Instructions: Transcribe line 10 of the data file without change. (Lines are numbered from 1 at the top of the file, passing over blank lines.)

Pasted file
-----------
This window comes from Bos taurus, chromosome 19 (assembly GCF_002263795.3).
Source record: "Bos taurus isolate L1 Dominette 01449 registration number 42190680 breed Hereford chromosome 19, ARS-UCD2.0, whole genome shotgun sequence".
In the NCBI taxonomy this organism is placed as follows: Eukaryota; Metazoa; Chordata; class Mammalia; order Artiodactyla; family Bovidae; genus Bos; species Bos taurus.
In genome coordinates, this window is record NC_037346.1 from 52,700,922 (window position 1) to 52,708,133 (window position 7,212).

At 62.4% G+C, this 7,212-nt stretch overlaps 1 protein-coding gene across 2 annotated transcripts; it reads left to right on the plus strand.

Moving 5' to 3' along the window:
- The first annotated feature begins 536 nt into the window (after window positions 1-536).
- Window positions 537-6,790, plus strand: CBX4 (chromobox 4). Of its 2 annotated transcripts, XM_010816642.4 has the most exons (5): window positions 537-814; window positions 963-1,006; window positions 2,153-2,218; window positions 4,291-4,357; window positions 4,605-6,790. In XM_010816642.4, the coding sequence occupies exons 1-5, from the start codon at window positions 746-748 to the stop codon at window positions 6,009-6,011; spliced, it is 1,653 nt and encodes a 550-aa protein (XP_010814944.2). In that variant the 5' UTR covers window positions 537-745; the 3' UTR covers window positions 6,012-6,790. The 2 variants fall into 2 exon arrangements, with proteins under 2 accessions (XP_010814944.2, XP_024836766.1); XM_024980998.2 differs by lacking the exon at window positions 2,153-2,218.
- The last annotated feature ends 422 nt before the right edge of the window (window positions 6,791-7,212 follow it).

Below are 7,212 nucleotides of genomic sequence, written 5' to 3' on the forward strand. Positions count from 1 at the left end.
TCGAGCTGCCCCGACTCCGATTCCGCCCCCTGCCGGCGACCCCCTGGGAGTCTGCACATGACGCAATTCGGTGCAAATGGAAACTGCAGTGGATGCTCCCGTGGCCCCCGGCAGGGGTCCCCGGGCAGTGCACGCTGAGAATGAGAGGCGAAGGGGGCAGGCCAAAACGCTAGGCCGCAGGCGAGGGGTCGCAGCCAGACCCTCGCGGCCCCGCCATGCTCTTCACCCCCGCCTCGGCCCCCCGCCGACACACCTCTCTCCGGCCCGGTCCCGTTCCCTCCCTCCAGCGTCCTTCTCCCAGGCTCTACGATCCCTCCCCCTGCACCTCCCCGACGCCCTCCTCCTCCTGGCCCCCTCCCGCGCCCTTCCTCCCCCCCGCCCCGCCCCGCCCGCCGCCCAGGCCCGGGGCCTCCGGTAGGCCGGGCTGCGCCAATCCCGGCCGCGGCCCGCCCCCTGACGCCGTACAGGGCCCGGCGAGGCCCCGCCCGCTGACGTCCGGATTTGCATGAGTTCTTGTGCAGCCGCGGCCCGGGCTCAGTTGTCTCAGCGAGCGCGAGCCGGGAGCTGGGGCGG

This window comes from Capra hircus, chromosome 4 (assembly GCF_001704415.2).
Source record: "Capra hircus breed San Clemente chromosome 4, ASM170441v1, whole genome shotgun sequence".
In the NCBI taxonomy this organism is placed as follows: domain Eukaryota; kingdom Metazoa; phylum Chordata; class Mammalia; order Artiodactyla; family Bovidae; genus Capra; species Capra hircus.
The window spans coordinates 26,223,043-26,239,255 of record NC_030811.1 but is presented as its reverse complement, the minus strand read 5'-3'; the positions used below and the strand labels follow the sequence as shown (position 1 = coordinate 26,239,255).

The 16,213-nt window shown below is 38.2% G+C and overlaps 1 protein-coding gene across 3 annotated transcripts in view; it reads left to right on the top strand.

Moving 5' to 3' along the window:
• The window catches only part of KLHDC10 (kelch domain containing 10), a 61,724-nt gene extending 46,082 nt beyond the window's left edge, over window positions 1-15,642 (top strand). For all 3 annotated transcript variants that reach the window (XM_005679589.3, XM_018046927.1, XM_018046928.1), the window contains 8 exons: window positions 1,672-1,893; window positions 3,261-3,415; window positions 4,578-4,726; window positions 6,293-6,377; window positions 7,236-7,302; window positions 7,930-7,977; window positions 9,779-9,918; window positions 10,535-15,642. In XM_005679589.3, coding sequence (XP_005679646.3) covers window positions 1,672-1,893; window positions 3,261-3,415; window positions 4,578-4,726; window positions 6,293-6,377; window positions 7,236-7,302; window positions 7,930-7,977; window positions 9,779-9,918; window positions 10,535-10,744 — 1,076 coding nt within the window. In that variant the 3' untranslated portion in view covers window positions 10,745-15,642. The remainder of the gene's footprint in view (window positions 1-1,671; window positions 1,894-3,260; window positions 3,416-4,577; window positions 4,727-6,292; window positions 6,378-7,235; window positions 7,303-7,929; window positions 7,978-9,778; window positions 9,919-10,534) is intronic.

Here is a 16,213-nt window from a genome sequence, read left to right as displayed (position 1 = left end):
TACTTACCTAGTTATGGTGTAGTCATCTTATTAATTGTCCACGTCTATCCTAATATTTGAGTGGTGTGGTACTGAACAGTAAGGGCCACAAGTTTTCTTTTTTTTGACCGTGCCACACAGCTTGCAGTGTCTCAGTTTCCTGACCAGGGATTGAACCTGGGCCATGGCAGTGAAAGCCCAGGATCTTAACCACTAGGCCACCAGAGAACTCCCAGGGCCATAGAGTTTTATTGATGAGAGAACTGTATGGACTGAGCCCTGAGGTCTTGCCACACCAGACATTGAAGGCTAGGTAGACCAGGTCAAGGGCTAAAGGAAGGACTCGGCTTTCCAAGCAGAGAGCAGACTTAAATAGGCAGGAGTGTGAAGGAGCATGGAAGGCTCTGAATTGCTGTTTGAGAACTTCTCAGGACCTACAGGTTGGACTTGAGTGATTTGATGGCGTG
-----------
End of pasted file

Below are 7,212 nucleotides of genomic sequence, written 5' to 3' on the forward strand. Positions count from 1 at the left end.